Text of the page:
Heard about Trello, tried it a bit... (but maybe I need to give it another try). Anyway, thank you a lot for your procrastination (I'm learning Spanish, and I am (sadly) lazy with learning human languages; but if there is no translation, I will need to read it in Spanish :)). –  Piotr Migdal Apr 26 '13 at 19:59
    
"Each side project becomes its own board", thanks for mentioning this, that is IMHO the key piece in your system! I'll think about it, no idea why I had some "Angst" about creating more boards yet. –  grunwald2.0 Apr 27 '13 at 21:34

edit: Seems like I did not read you comment about how you wanted to see edits to your notes (in this case Evernote is no good). I think for this purpose markdown + Git is a good idea, however you might want to have a script which e.g. runs every day and makes a commit to your repository automatically (example how someone did a similar thing). IMO making the commits manually will be something that will forget to do from time to time, thus sabotaging your whole idea.

You can still use one of the tools I recommend in this post to make the actual edit. Actually this proves even more how using markdown or plain text is superior to other solutions.

originial post:
I ditched Evernote for another solution because I felt it was bloated (slow) and I did not like the idea to live without a plain text version of all my notes on my drive.

I use nvAlt to manage my system of notes: Every note is a plain text/markdown file, the directory is synced via dropbox and also via simplenote (for use with FlickNote on Android).

NvAlt has an option to sort for "last edited" which I use and also a quick full text search. It also supports tags. Tags can be searched with an external tool, I rarely ever use them but instead go for keywords. This way I hold my grocery list in the same system with the personal log of a road trip: One I find by searching for "grocery", another by searching for "log munich". The downside is that nvAlt notes cannot contain external files like images and don't have fancy features like geolocating your notes like Evernote does (on OSX).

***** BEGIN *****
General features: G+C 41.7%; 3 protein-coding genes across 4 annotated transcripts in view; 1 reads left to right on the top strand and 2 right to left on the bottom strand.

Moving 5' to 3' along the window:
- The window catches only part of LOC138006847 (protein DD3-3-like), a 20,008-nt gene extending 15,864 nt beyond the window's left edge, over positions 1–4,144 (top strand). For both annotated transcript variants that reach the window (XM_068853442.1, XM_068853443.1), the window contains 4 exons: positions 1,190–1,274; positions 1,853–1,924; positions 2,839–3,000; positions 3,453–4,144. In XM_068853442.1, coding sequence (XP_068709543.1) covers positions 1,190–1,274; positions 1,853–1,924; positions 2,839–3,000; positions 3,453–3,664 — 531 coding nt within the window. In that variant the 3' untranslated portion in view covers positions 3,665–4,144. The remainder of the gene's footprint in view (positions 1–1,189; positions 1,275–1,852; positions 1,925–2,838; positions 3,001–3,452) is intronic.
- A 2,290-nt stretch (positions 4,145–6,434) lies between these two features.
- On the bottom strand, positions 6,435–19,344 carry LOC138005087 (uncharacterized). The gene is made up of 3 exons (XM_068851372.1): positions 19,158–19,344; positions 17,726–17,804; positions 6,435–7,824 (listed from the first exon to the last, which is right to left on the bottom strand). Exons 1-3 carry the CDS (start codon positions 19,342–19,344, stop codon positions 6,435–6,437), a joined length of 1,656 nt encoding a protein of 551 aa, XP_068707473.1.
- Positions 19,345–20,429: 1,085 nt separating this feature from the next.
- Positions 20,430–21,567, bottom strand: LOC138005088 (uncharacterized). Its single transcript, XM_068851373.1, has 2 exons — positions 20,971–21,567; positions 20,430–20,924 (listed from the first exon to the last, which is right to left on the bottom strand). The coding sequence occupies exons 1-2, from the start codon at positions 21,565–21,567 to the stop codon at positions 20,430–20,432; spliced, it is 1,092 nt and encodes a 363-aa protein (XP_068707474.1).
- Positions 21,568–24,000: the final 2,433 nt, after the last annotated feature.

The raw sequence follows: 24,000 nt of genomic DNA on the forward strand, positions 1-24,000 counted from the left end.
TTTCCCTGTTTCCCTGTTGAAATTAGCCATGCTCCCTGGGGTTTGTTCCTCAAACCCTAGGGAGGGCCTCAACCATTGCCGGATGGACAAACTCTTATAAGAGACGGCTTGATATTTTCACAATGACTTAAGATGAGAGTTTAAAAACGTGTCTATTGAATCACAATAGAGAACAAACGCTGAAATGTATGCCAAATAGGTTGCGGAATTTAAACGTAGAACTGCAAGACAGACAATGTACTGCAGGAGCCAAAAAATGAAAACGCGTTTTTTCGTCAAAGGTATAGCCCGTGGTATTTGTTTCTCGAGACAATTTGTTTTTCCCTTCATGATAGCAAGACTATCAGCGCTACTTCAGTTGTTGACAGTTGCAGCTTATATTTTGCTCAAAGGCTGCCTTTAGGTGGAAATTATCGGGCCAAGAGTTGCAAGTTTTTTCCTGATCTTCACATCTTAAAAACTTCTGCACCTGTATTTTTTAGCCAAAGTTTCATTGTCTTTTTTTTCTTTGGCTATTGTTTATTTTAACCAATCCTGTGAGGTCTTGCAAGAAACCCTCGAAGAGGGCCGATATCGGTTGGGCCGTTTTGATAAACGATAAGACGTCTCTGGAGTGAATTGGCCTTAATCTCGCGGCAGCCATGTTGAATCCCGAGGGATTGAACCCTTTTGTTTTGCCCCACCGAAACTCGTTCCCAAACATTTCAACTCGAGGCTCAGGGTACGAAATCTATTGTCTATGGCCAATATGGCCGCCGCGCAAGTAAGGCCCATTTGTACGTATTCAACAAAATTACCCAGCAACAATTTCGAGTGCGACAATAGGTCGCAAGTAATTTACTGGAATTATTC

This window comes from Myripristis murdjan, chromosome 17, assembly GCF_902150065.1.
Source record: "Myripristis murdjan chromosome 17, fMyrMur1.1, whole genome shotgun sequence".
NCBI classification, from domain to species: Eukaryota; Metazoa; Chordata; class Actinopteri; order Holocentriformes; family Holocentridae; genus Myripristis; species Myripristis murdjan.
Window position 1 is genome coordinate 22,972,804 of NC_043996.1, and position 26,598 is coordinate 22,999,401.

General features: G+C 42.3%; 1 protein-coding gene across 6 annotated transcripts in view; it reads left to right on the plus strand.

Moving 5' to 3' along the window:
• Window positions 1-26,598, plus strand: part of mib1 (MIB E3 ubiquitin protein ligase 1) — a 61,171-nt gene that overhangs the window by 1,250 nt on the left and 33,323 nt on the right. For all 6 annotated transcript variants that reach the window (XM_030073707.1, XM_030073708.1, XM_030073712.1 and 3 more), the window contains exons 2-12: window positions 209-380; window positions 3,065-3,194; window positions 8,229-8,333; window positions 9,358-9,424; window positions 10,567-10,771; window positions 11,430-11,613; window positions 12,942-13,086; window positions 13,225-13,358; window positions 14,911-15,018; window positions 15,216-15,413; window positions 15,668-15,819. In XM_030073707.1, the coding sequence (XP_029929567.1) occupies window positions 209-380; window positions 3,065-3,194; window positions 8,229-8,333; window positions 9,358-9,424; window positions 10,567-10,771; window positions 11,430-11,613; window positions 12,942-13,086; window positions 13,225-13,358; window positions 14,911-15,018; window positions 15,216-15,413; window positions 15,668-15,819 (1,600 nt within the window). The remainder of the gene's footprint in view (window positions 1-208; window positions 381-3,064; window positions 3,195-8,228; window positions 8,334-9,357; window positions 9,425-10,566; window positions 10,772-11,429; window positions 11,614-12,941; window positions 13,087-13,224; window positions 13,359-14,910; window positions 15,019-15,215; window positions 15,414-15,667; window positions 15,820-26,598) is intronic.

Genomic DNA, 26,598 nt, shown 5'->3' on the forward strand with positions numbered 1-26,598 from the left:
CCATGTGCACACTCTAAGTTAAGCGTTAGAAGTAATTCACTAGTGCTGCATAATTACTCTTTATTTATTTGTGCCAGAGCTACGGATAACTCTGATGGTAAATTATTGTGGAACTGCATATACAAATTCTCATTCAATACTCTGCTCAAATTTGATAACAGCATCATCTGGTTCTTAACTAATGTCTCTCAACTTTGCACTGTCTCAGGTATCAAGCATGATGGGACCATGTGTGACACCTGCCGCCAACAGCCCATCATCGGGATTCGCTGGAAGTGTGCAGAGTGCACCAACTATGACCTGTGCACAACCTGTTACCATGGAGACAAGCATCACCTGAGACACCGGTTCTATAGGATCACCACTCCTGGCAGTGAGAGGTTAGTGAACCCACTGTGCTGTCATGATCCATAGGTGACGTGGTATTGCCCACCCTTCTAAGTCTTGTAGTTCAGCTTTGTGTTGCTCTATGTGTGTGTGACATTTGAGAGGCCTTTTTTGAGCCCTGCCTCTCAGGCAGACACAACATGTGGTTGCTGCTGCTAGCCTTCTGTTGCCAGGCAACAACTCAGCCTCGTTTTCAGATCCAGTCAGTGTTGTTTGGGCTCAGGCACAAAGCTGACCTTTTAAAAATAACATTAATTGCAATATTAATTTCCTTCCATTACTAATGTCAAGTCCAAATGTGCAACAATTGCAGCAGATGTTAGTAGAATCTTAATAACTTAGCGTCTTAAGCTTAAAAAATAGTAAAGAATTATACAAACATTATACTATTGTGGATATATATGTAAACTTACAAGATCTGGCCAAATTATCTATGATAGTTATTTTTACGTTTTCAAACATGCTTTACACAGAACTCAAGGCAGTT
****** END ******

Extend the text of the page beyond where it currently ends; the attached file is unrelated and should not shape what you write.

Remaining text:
If you don't work on OSX, take a look at nvpy (linux) or ResophNotes (I did not test them, but they are said to work similar).

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Given I am a proponent of the GTD (Getting Things Done) system, my advice would be to treat them as either standard projects, or in the GTD bucket of Someday/Maybe, and just integrate them into your normal workflow.

If they are a standard project, you will review them during your weekly once-over, and generate any new active tasks to go into your various other context buckets.

Even the Someday/Maybe file should be reviewed on a regular basis to see if there is anything more actionble in there, whose time has come.

In either case, you have them tracked and out of your head, and also therefore have a place to append any random thoughts you have that should be attached to those slowly simmering items.

Good Luck

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I have no problem with setting the right priority (i.e. they are always "someday/maybe" unless I explicitly take them). –  Piotr Migdal Apr 22 '13 at 14:31
    
Maybe you are lacking a sense of direction that would help you get the drive to take on a specific project to make progress towards your goals? Have a look at the 7 habits, it is a good read and you will learn how to get closer to your values / goals. –  Aymeric Gaurat-Apelli Apr 25 '13 at 22:51